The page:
NEWBURY — After several weeks' delay and a citizens' drive to save it, workers began removing the interior features of the circa-1800, Federal-style home on Little's Lane known as the Tappan House earlier this week.
A salvage crew has been busy the past couple days removing fixtures and other interior elements. Yesterday there were piles of debris outside the house, and piles of salvaged wood could be seen inside. Workers could be heard using tools to remove interior features.
However, it is not clear when the home itself will be demolished. A member of the salvaging team declined to speak to a reporter yesterday about the amount of time it would take for his team to complete its job. He said the Patricans did not want to comment to the press. When called by The Daily News, the Patricans declined comment.
The home, located along the dirt entry road to Spencer-Peirce-Little Farm, is owned by Brian and Tara Patrican, who bought the property in October 2011 for $1.6 million. In addition to the Tappan House, built by Revolutionary War privateer Offin Boardman for his son-in-law, Amos Tappan, the property includes a 4,276-square-foot barn.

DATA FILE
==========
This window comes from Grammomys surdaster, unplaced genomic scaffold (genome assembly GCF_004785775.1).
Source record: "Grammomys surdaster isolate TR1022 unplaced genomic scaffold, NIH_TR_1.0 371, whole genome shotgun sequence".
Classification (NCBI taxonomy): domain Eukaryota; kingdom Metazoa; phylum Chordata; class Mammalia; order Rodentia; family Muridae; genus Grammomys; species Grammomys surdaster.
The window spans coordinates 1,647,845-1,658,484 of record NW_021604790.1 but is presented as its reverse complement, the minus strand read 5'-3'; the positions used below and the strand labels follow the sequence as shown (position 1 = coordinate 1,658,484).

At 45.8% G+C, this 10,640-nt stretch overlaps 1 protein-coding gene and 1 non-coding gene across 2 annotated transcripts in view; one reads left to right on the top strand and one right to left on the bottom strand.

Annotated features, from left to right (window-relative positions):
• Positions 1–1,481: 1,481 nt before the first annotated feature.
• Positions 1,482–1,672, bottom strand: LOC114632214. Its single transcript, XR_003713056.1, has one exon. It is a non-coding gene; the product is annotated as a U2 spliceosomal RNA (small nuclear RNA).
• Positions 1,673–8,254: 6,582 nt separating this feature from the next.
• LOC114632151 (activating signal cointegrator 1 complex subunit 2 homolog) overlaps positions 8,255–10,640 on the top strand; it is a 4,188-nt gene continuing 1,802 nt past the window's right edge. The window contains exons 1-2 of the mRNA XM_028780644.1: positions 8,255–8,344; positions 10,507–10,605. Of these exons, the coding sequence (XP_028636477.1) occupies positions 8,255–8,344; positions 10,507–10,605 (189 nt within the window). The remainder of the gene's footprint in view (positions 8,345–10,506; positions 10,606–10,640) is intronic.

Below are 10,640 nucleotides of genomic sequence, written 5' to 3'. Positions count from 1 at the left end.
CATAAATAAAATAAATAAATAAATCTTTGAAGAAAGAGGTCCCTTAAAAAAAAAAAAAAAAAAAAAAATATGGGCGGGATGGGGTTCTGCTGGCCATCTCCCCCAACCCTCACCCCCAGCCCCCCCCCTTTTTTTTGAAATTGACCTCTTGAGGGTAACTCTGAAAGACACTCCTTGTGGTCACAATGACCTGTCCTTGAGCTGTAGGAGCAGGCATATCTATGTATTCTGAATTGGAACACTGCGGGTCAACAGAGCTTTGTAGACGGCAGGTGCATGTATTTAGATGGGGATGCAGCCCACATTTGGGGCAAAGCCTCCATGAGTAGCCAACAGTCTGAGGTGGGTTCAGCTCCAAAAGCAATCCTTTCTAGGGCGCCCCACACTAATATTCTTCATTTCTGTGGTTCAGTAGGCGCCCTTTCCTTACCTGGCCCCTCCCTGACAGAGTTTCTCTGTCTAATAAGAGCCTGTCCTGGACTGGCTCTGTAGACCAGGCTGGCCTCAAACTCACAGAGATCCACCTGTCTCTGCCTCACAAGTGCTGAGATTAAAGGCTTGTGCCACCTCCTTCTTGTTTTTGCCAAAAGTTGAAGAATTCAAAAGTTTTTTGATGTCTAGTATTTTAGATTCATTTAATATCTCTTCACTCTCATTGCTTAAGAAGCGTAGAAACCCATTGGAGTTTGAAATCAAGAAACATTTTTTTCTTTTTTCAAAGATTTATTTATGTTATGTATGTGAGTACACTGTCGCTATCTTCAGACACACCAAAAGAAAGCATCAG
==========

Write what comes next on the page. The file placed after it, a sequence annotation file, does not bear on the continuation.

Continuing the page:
The Patricans received a demolition permit in November, but word of their plans to tear down the building didn't surface publicly until January. The outcry that followed from local historical groups and neighbors prompted the Patricans to delay the demolition of the house, but a shed on the property was torn down.
In February, the Patricans withdrew an application before the Planning Board to redraw the property lines around the 1 Little's Lane lot and their residence on the adjacent lot at 53 High Road. The change would have expanded the Patricans' backyard. The withdrawal of the application led many to believe that the Tappan House might be spared from destruction.